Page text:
Is Sunscreen the New Margarine?

Both sunscreen and margarine were invented long before you might think. Sunscreen was invented for cosmetic reasons, not health, by the ancient Egyptians. Margarine was created in 1869, not as a healthy substitute to butter but as a cheaper product made from beef fat. Margarine was widely viewed as unhealthy until after the 1950s when it started being touted as a health food. But, the pendulum is swinging back. We are beginning to recognize that butter may be better for us than highly processed margarine. Now, scientists are saying sunscreen might not be the best thing for our health. 

Tracking results of a sunscreen PSA campaign that started in 1981, the Cancer Council Australia has seen melanoma levels drop, but they have also seen vitamin D deficiency rise. Having low levels of vitamin D impacts bone strength, increases the risk of infection, heart disease and cancer, makes the body less sensitive to insulin and more. Preventing skin cancer is incredibly important. But, what can be done about vitamin D? There are supplements. And, some foods are high in vitamin D. But, is that enough? The sun is the best source of vitamin D. Yet SPF 30 reduces the vitamin D produced by the body by 95-98 percent.

More than 40 percent of adults in the U.S. have a vitamin D deficiency. Very few foods contain a marked amount of vitamin D: swordfish, salmon, tuna, sardines, cod liver oil, beef liver and egg yolks. You would have to eat them daily for it to have an impact. Unless you’re a big fan of fish or offal, the diet would be hard to sustain. However, the good news is, cod liver oil has three times your daily recommended allotment of vitamin D in one tablespoon.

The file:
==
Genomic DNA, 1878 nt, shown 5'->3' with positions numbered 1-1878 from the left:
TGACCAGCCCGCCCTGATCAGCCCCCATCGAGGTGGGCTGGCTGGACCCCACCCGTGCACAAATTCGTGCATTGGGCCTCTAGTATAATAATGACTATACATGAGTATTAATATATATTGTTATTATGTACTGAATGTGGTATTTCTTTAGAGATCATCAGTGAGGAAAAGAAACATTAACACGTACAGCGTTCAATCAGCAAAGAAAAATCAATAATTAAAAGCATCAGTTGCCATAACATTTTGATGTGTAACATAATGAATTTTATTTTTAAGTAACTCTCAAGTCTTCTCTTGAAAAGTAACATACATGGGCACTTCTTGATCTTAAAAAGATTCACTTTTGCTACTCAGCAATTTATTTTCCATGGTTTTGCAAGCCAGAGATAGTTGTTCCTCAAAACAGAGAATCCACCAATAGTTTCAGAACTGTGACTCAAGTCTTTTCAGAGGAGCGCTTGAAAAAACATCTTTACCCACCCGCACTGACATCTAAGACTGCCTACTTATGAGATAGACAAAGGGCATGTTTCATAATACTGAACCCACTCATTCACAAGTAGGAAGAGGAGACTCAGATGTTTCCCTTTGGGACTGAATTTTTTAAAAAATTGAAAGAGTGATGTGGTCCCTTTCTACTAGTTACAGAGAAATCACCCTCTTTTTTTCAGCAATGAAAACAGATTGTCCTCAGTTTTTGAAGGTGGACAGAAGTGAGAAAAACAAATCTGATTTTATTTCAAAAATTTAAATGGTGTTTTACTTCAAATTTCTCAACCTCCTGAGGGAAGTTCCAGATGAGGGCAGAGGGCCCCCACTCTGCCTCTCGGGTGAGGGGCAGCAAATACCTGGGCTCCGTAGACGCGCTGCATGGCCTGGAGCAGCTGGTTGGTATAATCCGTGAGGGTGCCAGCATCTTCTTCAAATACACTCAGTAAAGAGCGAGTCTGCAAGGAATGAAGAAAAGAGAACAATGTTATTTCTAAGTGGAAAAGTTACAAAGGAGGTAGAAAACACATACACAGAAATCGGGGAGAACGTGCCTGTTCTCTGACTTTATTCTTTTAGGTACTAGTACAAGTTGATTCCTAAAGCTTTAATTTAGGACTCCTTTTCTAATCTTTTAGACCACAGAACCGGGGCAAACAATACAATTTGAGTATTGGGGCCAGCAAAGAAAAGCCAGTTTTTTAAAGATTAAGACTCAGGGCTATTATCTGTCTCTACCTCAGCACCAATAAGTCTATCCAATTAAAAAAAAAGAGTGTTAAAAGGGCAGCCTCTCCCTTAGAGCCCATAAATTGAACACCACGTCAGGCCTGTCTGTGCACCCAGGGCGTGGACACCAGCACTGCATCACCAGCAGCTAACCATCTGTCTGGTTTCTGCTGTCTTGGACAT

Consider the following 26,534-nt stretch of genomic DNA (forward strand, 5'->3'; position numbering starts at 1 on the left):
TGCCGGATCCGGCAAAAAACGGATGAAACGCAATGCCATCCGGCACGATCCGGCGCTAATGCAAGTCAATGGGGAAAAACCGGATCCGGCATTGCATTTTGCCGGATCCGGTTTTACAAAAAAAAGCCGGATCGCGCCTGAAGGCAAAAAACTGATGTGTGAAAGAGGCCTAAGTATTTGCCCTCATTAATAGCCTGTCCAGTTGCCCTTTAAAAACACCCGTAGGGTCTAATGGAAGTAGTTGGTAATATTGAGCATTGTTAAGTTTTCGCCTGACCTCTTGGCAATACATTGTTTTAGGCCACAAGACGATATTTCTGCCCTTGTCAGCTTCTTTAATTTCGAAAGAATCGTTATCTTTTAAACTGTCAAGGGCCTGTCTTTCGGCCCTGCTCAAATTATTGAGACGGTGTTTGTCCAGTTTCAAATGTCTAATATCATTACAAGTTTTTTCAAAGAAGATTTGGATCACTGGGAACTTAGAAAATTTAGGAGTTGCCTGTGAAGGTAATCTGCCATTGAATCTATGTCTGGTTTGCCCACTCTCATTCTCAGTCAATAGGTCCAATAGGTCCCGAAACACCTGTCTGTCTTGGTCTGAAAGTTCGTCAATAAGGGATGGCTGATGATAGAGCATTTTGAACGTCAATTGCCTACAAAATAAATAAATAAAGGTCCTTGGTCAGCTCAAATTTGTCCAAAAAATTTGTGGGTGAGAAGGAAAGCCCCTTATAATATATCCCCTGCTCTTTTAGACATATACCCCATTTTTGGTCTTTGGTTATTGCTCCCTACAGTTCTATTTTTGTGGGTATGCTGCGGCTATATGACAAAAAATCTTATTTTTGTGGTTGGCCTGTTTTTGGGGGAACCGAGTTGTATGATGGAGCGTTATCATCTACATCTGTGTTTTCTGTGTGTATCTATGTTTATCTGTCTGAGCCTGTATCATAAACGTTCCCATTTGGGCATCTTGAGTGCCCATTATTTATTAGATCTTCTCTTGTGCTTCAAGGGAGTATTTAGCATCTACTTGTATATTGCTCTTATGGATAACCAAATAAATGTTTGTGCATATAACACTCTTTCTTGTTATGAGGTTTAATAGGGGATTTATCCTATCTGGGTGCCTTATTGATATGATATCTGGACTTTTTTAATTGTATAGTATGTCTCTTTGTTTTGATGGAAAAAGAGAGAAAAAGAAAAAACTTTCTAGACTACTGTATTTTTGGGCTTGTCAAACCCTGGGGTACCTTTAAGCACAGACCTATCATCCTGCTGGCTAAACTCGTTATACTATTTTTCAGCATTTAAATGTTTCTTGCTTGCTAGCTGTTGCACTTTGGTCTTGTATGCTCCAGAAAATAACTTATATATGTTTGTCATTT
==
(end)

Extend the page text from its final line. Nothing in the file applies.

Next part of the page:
Some people are more resistant to absorbing vitamin D through the diet than sunlight. Your doctor may want to draw some blood to see how your vitamin D levels are. Vitamin D supplements should be taken with food as that aids absorption. Speak to your doctor about whether vitamin D supplements might help you. 

In the UK, as little as 13 minutes in midday sun three times a week was enough for Caucasian adults to maintain healthy vitamin D levels. People with darker skin need more sunlight to keep their vitamin D levels healthy. People with darker skin have a heightened risk of vitamin D deficiency.

Spending too much time in the sun doesn’t just lead to cancer. It can cause eye damage, skin changes, sunburns, heatstroke and more. It may be a balancing act to get enough sunlight vs. protecting yourself from other ills. Speak to your doctor and come up with the best plan for your health, that fits your life.

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